Profy reports that a Russian company is suing Google for $3 billion over Google’s contextual ad program, AdSense.
Masnick responded to this too.
The concept of contextual advertising was hardly a new idea. In fact, from the early days of web advertising, it was always a target. Plenty of other companies tried to do it, but what made Google so successful was that it actually implemented the process in a way that worked. It was about putting it into practice, not the grand scheme that ended up in a patent somewhere. This seems like nothing more than a company trying to shakedown Google.
The Maginot of Linux
Linux too is susceptible and sensitive to patent-trolling, but some people find comfort in the existence of OIN. Here is a new article about this patent pool, which the likes of Acacia [1, 2, 3, 4, 5, 6, 7, 8, 9, 10, 11] render futile.
The OIN is refining the traditional IP model by acquiring strategic software patents and making them available royalty-free, for any use, to any organization that agrees not to assert its patents against the Linux system. This frees organizations to make significant corporate and capital expenditure investments in Linux — helping to fuel economic growth and technological innovation.
The proliferation of open source hardware and software platforms is an irreversible trend, Bergelt added. As open source continues to accelerate beyond the enterprise to mobile devices and the desktop, the OIN would continue to work for the common good, creating a Linux IP “No-Fly Zone” that ensures the Linux ecosystem will not be impaired by intellectual property rights issues.
As pointed out repeatedly by the folks at FFII, OIN is a replication of a Maginot Line, which arguably makes it a big mistake.
The opensource folks have mirrored the French in WW II. Basically they have created a Maginot Line called the Open Invention Network (OIN). The OIN have been amassing patents so they could counter-sue any tech company that sued open source. But like the French, the OIN has been prepping for the wrong war. IP Innovation is not a tech company, they make nothing, they are not infringing on any patents. OIN is sidelined with their pants down while the battle moves elsewhere.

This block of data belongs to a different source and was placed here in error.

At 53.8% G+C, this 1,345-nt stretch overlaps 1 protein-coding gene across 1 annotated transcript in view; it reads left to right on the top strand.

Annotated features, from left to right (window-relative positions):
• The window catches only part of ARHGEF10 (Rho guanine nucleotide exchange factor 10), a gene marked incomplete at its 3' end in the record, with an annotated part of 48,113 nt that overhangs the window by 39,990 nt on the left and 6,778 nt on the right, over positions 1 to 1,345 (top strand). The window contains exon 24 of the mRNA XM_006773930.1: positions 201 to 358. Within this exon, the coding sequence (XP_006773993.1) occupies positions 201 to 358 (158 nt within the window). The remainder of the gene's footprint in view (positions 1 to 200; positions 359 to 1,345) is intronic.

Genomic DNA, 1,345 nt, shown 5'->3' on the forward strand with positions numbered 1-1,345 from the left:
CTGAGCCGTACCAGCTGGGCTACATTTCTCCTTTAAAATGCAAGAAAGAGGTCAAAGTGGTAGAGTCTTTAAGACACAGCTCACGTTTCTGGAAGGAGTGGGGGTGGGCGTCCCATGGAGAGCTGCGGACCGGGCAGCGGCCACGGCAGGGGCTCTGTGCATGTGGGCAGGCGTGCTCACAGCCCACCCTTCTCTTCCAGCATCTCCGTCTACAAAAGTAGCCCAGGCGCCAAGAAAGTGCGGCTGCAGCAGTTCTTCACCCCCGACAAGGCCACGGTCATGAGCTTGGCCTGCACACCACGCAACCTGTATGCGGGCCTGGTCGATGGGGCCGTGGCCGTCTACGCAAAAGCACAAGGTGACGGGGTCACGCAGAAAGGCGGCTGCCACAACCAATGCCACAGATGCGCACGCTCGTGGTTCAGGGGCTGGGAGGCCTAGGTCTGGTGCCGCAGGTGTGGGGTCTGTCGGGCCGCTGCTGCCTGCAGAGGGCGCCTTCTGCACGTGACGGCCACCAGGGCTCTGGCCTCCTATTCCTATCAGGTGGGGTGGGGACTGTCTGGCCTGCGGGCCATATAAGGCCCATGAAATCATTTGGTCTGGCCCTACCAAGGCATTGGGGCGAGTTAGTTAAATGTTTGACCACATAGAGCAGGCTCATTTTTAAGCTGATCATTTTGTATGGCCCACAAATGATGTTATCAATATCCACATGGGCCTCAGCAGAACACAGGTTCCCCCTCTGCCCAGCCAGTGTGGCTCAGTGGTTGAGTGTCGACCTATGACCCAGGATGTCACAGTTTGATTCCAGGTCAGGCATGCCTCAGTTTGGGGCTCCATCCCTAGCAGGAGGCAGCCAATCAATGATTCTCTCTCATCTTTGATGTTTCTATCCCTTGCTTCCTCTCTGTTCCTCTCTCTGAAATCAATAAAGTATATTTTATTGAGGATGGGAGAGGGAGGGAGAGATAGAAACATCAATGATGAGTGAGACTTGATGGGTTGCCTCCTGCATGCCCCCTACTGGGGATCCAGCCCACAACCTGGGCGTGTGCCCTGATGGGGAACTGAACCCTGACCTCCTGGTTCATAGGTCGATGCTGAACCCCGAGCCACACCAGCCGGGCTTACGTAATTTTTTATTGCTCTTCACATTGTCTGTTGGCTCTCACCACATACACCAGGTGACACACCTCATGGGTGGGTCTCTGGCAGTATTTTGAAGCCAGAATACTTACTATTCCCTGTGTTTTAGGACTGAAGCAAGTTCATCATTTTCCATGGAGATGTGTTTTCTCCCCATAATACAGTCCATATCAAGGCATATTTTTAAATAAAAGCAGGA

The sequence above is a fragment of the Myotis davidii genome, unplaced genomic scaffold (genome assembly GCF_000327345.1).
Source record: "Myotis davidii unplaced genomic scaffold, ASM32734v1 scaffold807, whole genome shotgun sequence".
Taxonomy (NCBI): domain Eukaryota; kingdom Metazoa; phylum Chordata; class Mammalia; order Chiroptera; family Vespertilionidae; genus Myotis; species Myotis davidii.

Under the new standard, a process must either be tied to the use of a machine or be a transformation of something physical to be patentable, which would include a transformation of data that represents something physical.
Since the claims before it did not relate to any particular machine, the court did not address further what was required to meet the first of these options and in particular did not consider whether a general purpose computer when programmed could become “a particular machine or apparatus”.
On the second option, the majority did attempt some guidance as to what it meant by “articles” that were to be the subject of transformation.
This is definitely a step in the right direction. It’s better for the economy, according to this new article, but elimination of software patents as a whole would not be better for IBM. It is, after all, still a software company, not a business methods company (despite the name which contains “Business Machines”). They also vend hardware, so it’s unlikely that they will push for broader elimination and reduction of scope.
It’s what everyone has been talking about lately. No, not the election—software patent reform. (Bear with me, non-IP folks.) Last Thursday, the U.S. Court of Appeals for the Federal Circuit rejected a patent application from a company called WeatherWise for a method of managing the risk involved with energy costs. The court ruled that in order to be patentable, a process must be tied to a “machine or apparatus, or transform a particular article into a different state or thing.” That means abstract processes known as “business methods” can no longer be patented. A classic example of a patented software business method is Amazon’s one-click process for online purchases.
So how will this ruling impact software innovation, particularly for startups and investors? The news has caused quite a stir in the Seattle tech community (and elsewhere), with some entrepreneurs worrying about their ability to protect their fledgling intellectual property. Meanwhile, some venture capitalists view the ruling in a positive light, as protection against “patent trolls” that acquire business method patents and then sue software startups for infringement. As Fred Wilson of New York-based Union Square Ventures puts it in a blog post, “It’s a huge tax on the startup/technology ecosystem and it’s hurting innovation.”
The huge efforts to stop software patents are finally paying off and the action taken by the United States government is an important one to watch. In the next post, we will turn our attention to Europe. █